The San Francisco Museum of Modern Art announced plans for a new $70-million museum structure at a press conference Wednesday morning attended by mayor Art Agnos, museum director John R. Lane and other officials.
The museum, a pioneering institution in the field, will construct a new building of about 160,000 square feet on a lot south of Market Street on Third Street between Mission and Howard streets. Plans call for completion in 1993.
The new structure will be a near-neighbor to a massive $1.5-billion redevelopment project called Yerba Buena Gardens being carried out by the city to revitalize a district near the convention center that has been mainly parking lots.
The recent rise of Los Angeles as a major art center was clearly on the museum's mind when Lane commented after the announcement: "This museum certainly had its great early days, but with the emergence of Los Angeles as a very important center for modern and contemporary art, we have felt the competition--and the need to have a physical facility that can complement L.A. and compete with it."
The south-of-Market site was targeted through an agreement between the museum, the redevelopment agency and the development firm of Olympia & York. Land is being provided by the agency and developer, but the rest of the museum will be privately funded.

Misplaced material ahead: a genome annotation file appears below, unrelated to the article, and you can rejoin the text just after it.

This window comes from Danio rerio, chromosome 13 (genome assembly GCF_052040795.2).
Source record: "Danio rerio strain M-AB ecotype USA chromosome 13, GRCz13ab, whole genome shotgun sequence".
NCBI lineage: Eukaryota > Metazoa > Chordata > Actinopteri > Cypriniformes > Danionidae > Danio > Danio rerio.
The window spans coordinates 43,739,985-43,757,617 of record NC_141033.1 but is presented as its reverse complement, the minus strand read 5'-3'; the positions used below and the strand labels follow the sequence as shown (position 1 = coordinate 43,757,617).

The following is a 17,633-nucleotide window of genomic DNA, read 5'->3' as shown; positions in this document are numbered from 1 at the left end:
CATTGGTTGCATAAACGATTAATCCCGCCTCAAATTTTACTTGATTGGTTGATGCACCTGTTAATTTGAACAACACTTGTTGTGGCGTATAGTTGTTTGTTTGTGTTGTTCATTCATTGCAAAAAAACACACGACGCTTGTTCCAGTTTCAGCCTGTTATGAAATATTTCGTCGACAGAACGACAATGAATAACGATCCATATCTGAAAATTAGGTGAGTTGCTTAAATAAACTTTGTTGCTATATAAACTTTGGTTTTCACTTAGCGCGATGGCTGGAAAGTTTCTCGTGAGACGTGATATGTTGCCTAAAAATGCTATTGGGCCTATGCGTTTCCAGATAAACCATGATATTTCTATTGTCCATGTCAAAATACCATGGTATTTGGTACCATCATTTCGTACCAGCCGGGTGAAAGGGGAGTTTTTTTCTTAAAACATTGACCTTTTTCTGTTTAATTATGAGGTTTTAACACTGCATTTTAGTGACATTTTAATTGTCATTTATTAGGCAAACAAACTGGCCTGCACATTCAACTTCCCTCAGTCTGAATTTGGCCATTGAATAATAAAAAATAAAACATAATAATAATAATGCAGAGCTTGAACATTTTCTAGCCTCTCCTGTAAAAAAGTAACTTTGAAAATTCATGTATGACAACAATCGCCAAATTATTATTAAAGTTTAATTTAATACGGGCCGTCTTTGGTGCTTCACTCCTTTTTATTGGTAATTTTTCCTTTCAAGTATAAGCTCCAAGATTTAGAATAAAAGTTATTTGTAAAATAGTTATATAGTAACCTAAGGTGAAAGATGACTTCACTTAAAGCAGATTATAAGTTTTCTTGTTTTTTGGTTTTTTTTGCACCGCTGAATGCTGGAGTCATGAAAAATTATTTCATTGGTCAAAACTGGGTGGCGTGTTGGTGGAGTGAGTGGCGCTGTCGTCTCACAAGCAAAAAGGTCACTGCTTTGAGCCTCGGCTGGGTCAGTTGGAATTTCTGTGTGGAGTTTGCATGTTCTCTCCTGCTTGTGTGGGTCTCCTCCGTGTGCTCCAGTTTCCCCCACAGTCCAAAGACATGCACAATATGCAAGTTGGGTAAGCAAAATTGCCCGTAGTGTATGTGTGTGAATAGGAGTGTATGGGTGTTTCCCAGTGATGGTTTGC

According to a museum spokesman, more than half the $70 million has already been pledged by its board of trustees, even though the fund-raising drive has not yet been publicly launched.
Neither has an architect been selected for the project, although candidates have been winnowed to a short list including Los Angeles' Frank Gehry as well as Arata Isozaki, the Japanese architect who designed Los Angeles' Museum of Contemporary Art.
Other candidates include the firm of Charles Moore, William Turnbull and Associates of San Francisco and Austin, Tex.; Switzerland's Mario Botta; Chicago's Hammond, Beby and Babka; and another Japanese firm, Tadao Ando and Associates.
The museum has felt progressively pinched in its upstairs quarters in the War Memorial Building on Van Ness Avenue across from San Francisco's picturesque city hall, where it has been located since 1935.
In addition to exhibit space, the planned facility will house an auditorium, workshop space, a library, restaurant and bookshop.
The San Francisco museum was an early California collector of such once-radical artists as Matisse, Pollock, de Kooning and Gorky. Among its treasures today is a distinguished group of works donated by Abstract Expressionist Clyfford Still.
Until last year's opening of Los Angeles' Museum of Contemporary Art and the modern and contemporary wing of the County Museum of Art, San Francisco's museum tended to function as the state's flagship for modern and contemporary art.